Do you know of any migration routes which could be followed by a cruise ship?
Actually, people watching birds from ferries and cruise ships have really helped us understand where seabirds go when they leave their breeding colonies. For example, in the North Sea and western waters in late summer, gannets, skuas, and terns are regularly seen as they head south to overwinter in the tropics. From ships, you can also look out for skuas harrying terns to rob them of their fish. We now know that fulmars and auks (puffins, guillemots and razorbills) disperse widely after the breeding season rather than heading uniformly south: these too are also regularly seen from deck. You may also see puffins in winter. They’ll have shed their brightly-coloured bill plates and will look drab in comparison to their gaudy summer appearance.
What are the most commonly spotted birds on the British coastline?
The most obvious are the gulls, often incorrectly lumped together as ‘seagulls’ although there are several different species. As their food has become scarce at the seaside, many of these adaptable birds are moving inland. The most common is the black-headed gull, which sports a dark chocolate ‘hood’ in summer and a dark spot behind the eye in winter. Another common seabird, the cormorant, can now also be seen inland. This prehistoric looking black bird with its long neck can often be seen holding its wings out to dry after a spot of fishing.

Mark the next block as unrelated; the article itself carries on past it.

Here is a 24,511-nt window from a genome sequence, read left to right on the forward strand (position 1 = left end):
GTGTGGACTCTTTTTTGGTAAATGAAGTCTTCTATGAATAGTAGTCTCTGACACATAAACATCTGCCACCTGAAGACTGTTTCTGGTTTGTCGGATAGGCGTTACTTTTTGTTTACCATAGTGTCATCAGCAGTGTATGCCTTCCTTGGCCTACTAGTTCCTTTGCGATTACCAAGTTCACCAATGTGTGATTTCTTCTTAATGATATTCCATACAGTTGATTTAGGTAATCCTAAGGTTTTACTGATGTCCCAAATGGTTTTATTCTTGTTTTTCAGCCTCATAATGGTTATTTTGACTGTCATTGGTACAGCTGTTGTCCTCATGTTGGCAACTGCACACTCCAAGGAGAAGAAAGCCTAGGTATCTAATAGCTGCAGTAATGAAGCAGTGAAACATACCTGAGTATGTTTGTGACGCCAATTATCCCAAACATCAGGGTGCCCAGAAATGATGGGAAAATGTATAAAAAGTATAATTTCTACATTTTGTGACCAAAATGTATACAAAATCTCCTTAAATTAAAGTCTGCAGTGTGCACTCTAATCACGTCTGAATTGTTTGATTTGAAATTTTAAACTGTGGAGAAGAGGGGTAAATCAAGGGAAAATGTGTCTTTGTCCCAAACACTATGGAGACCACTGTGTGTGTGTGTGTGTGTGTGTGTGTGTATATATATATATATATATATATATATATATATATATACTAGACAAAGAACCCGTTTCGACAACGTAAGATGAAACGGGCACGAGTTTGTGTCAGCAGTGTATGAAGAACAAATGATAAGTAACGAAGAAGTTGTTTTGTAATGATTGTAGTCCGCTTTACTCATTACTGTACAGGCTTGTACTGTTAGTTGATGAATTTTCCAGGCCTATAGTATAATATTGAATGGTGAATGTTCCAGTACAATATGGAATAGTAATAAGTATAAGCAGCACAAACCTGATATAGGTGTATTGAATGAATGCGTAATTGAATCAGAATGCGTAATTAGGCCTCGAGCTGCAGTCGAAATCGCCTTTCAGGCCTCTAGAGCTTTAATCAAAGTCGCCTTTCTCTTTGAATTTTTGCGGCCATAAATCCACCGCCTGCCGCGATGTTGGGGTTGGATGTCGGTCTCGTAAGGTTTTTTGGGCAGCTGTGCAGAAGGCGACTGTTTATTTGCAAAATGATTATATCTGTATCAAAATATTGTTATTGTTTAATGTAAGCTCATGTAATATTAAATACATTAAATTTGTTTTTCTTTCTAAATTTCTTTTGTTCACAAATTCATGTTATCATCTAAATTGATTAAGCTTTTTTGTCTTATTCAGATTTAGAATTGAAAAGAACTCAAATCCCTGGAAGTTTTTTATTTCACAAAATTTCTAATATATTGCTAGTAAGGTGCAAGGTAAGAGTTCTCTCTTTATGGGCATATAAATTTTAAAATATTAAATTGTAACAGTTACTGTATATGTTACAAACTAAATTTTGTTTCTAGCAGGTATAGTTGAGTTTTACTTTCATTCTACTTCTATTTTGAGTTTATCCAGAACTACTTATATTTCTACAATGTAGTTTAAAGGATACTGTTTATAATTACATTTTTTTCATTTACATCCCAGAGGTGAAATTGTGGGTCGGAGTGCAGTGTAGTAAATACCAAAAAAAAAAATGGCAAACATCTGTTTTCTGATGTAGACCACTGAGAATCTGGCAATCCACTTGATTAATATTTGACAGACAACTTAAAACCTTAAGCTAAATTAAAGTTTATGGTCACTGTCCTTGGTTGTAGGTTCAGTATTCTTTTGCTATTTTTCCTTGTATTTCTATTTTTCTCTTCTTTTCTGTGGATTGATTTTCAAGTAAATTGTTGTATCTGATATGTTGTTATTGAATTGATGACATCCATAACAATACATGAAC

What are the rarer species of birds known to occupy Britain’s coastal regions?
Puffin numbers have declined to such an extent that they are now recognised as globally ‘vulnerable’ to extinction on the IUCN Red List, which grades the populations of wildlife. Choughs, members of the crow family, are gradually returning to parts of the UK. These are attractive black birds with bright red legs and a downcurved red bill. The kittiwake, a small, elegant type of gull, is on the UK red list, meaning that it is of conservation concern. Kittiwakes are generally the most coastal of all our gulls but some have set up colonies in the heart of coastal communities in North Yorkshire (Bridlington, Scarborough) and in Tyne & Wear, where a celebrated colony nests on and around the Baltic art gallery in Gateshead.
Do you have any tips for spotting hatchlings or chicks on the British coastline?
If you visit a seabird colony like Bempton Cliffs towards the end of the breeding season, especially July, you may get to see ‘jumplings’. These are the flightless chicks of the guillemot and razorbill which must make the dangerous leap down to the sea from the cliff ledge they were raised on. A parent, typically the male, then escorts them on the long swim offshore where they complete their development and learn survival skills.
Could you recommend any guides or smartphone apps to help amateur ornithologists identify the birds they have spotted on the British coastline?
Of course, the RSPB has produced a few of its own – there’s the RSPB e-guide to British Birds and our guide for younger birders, RSPB First Birds. Our web bird identifier also works very well on mobile.
If Jamie’s answers and enthusiasm for ornithology on the British coast has inspired you to take a UK-centric cruise, we’ve got a huge selection of deals you’ll love. For the full selection, visit our dedicated page here or call our friendly sales team on 0808 231 3669.